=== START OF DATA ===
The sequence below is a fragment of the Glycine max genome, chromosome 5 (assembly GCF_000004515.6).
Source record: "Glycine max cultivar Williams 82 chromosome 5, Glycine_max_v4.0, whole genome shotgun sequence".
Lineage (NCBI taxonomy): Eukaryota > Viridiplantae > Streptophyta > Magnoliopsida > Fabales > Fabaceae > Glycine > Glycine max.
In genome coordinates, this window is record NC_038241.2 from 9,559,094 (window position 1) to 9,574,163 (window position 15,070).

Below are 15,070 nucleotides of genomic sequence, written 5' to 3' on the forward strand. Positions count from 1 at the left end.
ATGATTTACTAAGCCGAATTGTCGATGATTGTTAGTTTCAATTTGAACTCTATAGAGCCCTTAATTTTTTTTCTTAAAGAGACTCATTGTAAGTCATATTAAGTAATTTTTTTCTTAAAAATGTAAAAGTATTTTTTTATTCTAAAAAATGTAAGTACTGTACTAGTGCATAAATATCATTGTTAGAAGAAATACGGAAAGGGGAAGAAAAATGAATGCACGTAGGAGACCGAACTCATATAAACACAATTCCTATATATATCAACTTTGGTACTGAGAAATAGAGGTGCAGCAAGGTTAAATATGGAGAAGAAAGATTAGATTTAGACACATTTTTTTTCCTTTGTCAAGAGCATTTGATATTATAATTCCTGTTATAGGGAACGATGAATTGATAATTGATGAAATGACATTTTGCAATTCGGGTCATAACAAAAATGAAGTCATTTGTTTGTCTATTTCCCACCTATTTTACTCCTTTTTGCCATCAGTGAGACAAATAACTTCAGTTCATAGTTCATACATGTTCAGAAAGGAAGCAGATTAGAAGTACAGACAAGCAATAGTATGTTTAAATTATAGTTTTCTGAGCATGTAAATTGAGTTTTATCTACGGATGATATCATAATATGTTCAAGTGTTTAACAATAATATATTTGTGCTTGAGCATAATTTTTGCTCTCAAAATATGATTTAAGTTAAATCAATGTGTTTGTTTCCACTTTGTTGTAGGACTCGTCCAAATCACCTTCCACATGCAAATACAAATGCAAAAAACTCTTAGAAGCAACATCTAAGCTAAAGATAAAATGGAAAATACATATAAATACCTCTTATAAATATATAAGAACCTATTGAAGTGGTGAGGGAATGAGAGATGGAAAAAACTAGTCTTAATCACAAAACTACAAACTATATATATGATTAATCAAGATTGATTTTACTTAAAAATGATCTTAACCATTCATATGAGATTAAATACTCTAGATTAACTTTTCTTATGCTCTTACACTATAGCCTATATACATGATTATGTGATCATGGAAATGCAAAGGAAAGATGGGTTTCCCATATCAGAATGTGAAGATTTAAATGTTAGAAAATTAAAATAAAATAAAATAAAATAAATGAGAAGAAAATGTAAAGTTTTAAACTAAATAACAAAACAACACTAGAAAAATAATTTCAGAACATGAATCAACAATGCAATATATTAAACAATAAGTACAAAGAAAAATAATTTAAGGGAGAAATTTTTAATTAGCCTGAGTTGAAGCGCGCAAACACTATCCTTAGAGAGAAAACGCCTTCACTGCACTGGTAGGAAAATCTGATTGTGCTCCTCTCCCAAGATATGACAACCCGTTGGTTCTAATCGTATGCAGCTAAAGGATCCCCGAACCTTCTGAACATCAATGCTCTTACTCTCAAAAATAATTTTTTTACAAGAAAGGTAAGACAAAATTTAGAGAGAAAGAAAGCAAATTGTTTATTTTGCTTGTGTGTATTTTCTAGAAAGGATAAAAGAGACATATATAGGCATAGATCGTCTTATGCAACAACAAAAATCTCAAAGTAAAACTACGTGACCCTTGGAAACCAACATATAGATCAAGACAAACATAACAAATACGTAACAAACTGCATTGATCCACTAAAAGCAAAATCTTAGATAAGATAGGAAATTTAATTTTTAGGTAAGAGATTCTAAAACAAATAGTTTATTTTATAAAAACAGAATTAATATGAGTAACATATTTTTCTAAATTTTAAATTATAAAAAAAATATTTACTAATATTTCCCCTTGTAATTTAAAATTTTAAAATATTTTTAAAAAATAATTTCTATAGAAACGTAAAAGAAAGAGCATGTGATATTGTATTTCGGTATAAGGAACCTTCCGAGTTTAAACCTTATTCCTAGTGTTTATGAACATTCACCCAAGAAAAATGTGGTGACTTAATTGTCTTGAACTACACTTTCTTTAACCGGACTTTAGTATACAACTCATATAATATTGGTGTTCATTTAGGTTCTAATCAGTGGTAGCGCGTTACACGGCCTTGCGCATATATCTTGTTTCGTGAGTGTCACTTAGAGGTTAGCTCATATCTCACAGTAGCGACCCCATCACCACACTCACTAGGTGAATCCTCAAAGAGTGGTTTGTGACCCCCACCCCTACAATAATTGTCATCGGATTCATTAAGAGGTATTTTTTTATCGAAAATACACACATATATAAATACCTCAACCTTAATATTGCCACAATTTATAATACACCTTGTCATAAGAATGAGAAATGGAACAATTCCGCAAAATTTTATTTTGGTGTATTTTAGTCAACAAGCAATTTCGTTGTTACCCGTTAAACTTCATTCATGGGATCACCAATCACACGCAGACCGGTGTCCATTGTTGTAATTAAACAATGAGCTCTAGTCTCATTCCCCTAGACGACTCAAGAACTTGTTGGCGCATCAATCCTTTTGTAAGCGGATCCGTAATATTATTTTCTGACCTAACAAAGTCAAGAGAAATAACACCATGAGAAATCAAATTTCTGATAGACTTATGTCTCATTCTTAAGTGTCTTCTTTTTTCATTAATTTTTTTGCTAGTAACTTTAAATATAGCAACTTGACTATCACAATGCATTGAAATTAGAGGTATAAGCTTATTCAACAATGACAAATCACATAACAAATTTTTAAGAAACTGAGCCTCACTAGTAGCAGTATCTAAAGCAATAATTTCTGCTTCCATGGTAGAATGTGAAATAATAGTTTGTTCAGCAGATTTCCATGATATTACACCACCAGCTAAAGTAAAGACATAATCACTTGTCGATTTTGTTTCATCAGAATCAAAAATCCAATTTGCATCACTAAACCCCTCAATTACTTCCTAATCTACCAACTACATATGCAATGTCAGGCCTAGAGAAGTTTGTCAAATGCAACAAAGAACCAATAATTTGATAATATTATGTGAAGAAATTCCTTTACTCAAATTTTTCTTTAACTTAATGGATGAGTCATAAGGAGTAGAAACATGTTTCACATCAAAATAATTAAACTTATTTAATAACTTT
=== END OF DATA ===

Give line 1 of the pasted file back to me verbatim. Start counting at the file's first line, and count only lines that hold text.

The sequence below is a fragment of the Glycine max genome, chromosome 5 (assembly GCF_000004515.6).